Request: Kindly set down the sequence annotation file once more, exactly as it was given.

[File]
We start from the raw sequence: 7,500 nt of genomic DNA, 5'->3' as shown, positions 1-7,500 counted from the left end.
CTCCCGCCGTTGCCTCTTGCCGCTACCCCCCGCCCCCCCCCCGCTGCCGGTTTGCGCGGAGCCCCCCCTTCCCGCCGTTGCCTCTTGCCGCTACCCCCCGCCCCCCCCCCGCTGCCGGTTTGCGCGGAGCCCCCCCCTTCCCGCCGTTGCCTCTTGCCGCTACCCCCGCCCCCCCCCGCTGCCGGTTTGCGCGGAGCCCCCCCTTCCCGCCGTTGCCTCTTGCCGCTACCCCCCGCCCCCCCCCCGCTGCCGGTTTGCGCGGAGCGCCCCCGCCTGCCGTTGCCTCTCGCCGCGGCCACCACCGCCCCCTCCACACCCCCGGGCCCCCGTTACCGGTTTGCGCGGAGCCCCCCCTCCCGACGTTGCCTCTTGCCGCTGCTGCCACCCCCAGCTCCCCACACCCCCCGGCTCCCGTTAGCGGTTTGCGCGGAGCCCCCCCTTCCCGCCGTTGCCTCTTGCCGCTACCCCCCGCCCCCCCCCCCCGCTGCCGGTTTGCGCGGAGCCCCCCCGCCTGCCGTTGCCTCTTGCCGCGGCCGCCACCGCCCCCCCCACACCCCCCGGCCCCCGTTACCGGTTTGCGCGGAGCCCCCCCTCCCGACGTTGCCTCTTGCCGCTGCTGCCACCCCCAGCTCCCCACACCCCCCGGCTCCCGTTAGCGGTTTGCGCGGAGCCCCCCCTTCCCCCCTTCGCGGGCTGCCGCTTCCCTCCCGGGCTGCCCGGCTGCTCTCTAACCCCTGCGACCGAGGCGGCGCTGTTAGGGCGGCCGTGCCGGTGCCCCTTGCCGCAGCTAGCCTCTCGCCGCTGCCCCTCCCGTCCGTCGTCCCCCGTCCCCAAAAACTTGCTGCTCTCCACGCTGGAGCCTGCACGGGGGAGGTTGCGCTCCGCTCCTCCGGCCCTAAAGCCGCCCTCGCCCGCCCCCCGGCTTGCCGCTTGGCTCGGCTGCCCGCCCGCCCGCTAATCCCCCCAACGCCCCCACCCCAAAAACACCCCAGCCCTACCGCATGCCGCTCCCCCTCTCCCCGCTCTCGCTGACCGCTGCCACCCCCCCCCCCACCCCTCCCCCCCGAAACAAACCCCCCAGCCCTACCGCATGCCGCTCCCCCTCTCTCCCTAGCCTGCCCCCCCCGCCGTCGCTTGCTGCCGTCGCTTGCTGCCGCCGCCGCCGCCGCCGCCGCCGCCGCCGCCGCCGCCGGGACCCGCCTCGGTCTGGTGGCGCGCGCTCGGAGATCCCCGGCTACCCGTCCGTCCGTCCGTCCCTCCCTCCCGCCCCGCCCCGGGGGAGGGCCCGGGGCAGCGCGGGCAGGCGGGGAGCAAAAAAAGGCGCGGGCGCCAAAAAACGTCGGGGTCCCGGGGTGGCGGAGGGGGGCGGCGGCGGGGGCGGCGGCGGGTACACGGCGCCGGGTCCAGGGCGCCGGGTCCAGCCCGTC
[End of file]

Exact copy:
We start from the raw sequence: 7,500 nt of genomic DNA, 5'->3' as shown, positions 1-7,500 counted from the left end.
CTCCCGCCGTTGCCTCTTGCCGCTACCCCCCGCCCCCCCCCCGCTGCCGGTTTGCGCGGAGCCCCCCCTTCCCGCCGTTGCCTCTTGCCGCTACCCCCCGCCCCCCCCCCGCTGCCGGTTTGCGCGGAGCCCCCCCCTTCCCGCCGTTGCCTCTTGCCGCTACCCCCGCCCCCCCCCGCTGCCGGTTTGCGCGGAGCCCCCCCTTCCCGCCGTTGCCTCTTGCCGCTACCCCCCGCCCCCCCCCCGCTGCCGGTTTGCGCGGAGCGCCCCCGCCTGCCGTTGCCTCTCGCCGCGGCCACCACCGCCCCCTCCACACCCCCGGGCCCCCGTTACCGGTTTGCGCGGAGCCCCCCCTCCCGACGTTGCCTCTTGCCGCTGCTGCCACCCCCAGCTCCCCACACCCCCCGGCTCCCGTTAGCGGTTTGCGCGGAGCCCCCCCTTCCCGCCGTTGCCTCTTGCCGCTACCCCCCGCCCCCCCCCCCCGCTGCCGGTTTGCGCGGAGCCCCCCCGCCTGCCGTTGCCTCTTGCCGCGGCCGCCACCGCCCCCCCCACACCCCCCGGCCCCCGTTACCGGTTTGCGCGGAGCCCCCCCTCCCGACGTTGCCTCTTGCCGCTGCTGCCACCCCCAGCTCCCCACACCCCCCGGCTCCCGTTAGCGGTTTGCGCGGAGCCCCCCCTTCCCCCCTTCGCGGGCTGCCGCTTCCCTCCCGGGCTGCCCGGCTGCTCTCTAACCCCTGCGACCGAGGCGGCGCTGTTAGGGCGGCCGTGCCGGTGCCCCTTGCCGCAGCTAGCCTCTCGCCGCTGCCCCTCCCGTCCGTCGTCCCCCGTCCCCAAAAACTTGCTGCTCTCCACGCTGGAGCCTGCACGGGGGAGGTTGCGCTCCGCTCCTCCGGCCCTAAAGCCGCCCTCGCCCGCCCCCCGGCTTGCCGCTTGGCTCGGCTGCCCGCCCGCCCGCTAATCCCCCCAACGCCCCCACCCCAAAAACACCCCAGCCCTACCGCATGCCGCTCCCCCTCTCCCCGCTCTCGCTGACCGCTGCCACCCCCCCCCCCACCCCTCCCCCCCGAAACAAACCCCCCAGCCCTACCGCATGCCGCTCCCCCTCTCTCCCTAGCCTGCCCCCCCCGCCGTCGCTTGCTGCCGTCGCTTGCTGCCGCCGCCGCCGCCGCCGCCGCCGCCGCCGCCGCCGCCGGGACCCGCCTCGGTCTGGTGGCGCGCGCTCGGAGATCCCCGGCTACCCGTCCGTCCGTCCGTCCCTCCCTCCCGCCCCGCCCCGGGGGAGGGCCCGGGGCAGCGCGGGCAGGCGGGGAGCAAAAAAAGGCGCGGGCGCCAAAAAACGTCGGGGTCCCGGGGTGGCGGAGGGGGGCGGCGGCGGGGGCGGCGGCGGGTACACGGCGCCGGGTCCAGGGCGCCGGGTCCAGCCCGTC